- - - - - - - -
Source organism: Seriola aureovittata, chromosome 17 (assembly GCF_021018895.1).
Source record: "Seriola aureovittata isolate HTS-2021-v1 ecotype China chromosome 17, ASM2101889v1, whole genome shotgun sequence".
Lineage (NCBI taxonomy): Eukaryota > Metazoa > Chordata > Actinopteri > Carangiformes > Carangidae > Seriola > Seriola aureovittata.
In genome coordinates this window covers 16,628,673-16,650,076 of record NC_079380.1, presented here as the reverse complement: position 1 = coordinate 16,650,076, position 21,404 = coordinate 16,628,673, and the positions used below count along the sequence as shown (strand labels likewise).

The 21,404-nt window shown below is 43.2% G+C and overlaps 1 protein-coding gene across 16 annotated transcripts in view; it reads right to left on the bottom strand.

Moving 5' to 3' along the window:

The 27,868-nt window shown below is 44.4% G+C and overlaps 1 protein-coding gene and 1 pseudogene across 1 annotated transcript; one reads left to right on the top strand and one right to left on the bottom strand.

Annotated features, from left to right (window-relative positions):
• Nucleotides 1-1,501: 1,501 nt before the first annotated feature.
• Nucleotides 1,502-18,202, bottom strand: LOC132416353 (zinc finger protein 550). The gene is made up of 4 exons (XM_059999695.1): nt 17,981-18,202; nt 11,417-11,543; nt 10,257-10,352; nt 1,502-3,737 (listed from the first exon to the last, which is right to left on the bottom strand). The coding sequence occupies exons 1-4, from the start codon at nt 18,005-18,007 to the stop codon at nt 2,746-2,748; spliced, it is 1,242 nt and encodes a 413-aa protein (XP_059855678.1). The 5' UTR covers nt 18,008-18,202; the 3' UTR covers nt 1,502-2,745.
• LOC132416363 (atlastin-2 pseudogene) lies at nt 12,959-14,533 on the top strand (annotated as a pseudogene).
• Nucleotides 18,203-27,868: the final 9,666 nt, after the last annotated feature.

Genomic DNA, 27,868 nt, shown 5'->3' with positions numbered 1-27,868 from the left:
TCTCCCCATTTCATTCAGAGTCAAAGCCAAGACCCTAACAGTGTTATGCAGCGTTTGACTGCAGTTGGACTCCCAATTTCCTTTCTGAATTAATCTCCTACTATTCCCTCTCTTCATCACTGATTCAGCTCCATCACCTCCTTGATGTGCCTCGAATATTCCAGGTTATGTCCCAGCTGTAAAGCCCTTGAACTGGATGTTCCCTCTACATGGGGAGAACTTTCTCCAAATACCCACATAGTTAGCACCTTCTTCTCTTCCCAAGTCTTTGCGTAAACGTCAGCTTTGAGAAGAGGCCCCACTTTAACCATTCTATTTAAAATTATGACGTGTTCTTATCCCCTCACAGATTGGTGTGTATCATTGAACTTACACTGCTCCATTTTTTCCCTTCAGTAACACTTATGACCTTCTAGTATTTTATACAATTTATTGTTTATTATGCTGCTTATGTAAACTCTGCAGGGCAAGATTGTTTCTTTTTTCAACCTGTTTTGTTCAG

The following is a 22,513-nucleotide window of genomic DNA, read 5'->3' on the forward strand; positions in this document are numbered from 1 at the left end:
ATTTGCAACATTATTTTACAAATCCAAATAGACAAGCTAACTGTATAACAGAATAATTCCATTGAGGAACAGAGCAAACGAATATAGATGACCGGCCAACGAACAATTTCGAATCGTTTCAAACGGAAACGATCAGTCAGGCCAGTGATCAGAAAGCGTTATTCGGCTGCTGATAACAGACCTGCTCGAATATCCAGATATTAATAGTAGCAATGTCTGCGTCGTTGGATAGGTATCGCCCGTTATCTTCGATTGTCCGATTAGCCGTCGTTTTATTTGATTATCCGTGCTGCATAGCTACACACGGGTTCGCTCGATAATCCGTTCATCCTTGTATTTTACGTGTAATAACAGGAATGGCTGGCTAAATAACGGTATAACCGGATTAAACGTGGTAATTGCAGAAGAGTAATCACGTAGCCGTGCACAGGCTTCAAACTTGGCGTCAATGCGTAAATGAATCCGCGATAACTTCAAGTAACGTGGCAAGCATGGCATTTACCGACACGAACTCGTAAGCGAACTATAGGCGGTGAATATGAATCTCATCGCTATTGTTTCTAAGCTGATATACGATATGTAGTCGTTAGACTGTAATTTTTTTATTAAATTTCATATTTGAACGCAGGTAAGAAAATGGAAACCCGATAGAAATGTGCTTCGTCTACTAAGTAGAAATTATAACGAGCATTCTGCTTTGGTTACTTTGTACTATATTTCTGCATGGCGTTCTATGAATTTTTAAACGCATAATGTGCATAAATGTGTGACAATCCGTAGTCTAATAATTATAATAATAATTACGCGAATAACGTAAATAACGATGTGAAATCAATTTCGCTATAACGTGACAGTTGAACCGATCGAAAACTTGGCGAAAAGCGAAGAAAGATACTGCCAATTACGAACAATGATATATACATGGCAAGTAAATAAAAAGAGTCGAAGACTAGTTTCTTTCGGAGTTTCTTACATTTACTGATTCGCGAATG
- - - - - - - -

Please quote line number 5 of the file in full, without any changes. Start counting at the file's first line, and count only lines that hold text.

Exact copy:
The 21,404-nt window shown below is 43.2% G+C and overlaps 1 protein-coding gene across 16 annotated transcripts in view; it reads right to left on the bottom strand.